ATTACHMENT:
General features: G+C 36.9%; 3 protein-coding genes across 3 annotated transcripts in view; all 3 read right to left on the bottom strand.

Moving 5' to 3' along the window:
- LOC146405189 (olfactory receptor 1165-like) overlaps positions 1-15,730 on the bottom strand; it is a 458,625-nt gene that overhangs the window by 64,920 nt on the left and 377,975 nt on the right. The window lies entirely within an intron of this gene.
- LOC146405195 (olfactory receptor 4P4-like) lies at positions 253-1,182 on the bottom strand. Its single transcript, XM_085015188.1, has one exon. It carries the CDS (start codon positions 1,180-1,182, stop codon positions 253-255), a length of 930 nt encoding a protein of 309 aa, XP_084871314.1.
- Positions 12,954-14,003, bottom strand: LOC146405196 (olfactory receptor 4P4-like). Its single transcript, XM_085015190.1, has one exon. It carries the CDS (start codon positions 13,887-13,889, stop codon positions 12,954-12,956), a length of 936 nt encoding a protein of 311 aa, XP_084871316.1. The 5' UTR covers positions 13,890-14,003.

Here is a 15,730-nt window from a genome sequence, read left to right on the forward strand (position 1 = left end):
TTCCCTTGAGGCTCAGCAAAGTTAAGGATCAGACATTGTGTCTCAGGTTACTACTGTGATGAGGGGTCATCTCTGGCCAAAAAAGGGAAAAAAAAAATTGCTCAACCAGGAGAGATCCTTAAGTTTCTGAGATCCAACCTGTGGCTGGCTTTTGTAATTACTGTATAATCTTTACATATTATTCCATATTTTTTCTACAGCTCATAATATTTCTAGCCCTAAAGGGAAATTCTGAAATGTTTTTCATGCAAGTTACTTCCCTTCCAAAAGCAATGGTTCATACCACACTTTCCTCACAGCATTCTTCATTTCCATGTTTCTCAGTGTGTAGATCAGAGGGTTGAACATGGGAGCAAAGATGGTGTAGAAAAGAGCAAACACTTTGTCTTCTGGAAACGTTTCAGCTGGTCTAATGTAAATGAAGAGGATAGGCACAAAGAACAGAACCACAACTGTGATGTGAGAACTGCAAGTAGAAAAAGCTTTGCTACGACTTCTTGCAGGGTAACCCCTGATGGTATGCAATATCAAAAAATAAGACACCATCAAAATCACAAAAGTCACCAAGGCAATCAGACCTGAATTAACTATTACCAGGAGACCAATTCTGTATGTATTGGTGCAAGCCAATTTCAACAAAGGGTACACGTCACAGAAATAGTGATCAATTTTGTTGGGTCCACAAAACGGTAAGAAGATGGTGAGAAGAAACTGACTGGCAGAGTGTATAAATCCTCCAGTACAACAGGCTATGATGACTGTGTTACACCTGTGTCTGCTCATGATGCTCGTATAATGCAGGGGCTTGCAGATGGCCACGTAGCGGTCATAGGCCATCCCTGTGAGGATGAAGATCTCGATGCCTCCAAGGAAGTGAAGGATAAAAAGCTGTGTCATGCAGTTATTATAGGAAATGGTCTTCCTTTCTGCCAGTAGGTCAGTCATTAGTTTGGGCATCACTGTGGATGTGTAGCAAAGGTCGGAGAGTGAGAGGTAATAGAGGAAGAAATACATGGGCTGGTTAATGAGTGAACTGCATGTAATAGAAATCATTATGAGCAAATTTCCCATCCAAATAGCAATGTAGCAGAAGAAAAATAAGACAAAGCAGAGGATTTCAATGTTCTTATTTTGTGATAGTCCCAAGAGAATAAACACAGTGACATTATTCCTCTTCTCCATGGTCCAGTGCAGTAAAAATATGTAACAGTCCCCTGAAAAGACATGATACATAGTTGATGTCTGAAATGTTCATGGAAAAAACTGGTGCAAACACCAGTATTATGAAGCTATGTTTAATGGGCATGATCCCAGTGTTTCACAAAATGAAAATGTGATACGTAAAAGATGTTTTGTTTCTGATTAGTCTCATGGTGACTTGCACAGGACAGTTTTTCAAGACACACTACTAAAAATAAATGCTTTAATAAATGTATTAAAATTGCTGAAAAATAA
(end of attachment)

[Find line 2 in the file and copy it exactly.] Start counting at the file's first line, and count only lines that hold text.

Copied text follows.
Moving 5' to 3' along the window: